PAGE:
The once-famous British Morris Garage is back in Europe as a Chinese automaker with its own developments and an idea of how a modern car should work. For our weekly test, we tried a plug-in hybrid compact SUV called the EHS.
The MG brand has always been lucky in its nearly 100 year history. Since his 80s in the 20th century, someone has always put in millions of dollars to rebuild the company at the last minute, despite countless financial troubles.
The last time this happened in 2007 was with SAIC, China’s largest automaker, which assembles the likes of Volkswagen and Skoda for the local market. If measured, it appears to be one of the most stable periods ever for MG. After finding success in the UK and developing markets, mainly Colombia and Chile, MG’s Chinese bosses decided it was time to give the established car companies of continental Europe a hard time.
Just one first look at the 4.57-meter-long SUV reveals that today’s Chinese cars don’t look like they did 20 years ago. The white color is deep, the bodywork seams are regular, the doors fit easily into the locks and make a deep thump. Even the neutral smell of leatherette in the interior suggests that toxic glue is a thing of the past. And what about the price? Comparing the EHS to a plug-in hybrid Ford Kuga of roughly the same dimensions saves about 150,000 crowns. And we’re not talking about equipment.
So where is the dog buried? Probably everyone who has been behind the wheel of a Chinese car for the first time asks. Drivers will immediately notice the trivial graphics of the on-board system combined with the large amount of information. The speed of the electric motor, the voltage of the 12 volt battery and the traction battery can be read here, and a detailed breakdown of consumption has not been forgotten, of course, especially for the petrol 4-cylinder and the electric motor, for the MG Gearbox and he are part of one unit. For fans of numbers and statistics, scrolling through MG’s in-flight menu is an experience akin to visiting Müller’s villa in his Střešovice in Prague for lovers of functionalism.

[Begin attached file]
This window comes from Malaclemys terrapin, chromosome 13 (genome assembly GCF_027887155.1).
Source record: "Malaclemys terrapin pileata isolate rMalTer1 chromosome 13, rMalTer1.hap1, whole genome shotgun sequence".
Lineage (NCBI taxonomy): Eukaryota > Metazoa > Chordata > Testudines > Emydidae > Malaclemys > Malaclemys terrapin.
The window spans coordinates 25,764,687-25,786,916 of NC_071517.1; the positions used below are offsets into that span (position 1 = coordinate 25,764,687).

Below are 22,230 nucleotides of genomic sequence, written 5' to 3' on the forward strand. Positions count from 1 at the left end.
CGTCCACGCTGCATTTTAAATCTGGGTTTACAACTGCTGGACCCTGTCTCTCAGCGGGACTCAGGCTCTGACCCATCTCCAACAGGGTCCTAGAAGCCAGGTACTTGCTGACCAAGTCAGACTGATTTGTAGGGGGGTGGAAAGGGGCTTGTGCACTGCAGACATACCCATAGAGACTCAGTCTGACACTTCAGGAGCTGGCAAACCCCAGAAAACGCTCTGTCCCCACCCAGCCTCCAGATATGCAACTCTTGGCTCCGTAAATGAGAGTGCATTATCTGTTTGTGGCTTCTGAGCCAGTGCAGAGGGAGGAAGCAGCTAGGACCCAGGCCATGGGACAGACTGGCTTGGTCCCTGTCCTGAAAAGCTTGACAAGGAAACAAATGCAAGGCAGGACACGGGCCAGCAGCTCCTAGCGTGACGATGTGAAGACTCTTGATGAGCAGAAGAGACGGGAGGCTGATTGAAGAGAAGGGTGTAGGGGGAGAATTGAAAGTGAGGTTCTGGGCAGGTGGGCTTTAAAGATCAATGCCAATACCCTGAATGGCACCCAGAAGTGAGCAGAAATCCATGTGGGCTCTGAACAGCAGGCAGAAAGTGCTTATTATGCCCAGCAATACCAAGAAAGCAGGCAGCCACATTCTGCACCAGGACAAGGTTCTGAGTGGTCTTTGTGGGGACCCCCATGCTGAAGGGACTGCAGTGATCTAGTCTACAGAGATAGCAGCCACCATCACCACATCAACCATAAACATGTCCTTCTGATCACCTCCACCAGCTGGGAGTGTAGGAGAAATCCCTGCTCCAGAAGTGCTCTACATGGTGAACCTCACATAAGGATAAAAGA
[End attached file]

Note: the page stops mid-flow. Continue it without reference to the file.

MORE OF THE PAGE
So the car tries to be as helpful as possible, as if it doesn’t want to forget what someone happens to want to know. At the same time, however, controlling in-vehicle systems is illogical and time-consuming by European standards, which also apply to setting up in-vehicle assistants.
And MG fortunately has a lot of them, even basic equipment such as cruise control with automatic distance keeping. Few people would be surprised by For example, the Lane Assistant feature can be adjusted so that the car uses the full width of the road between defined lanes. Or vice versa, when he drives right in the middle.
However, we found one comfortable specification for Chinese in-vehicle systems. Most of what the driver sets here will remain set permanently. It’s hard to say how this got past European regulators, but it also applies to fog lights, for example. It stays on all year round until someone turns it off with the lever under the steering wheel.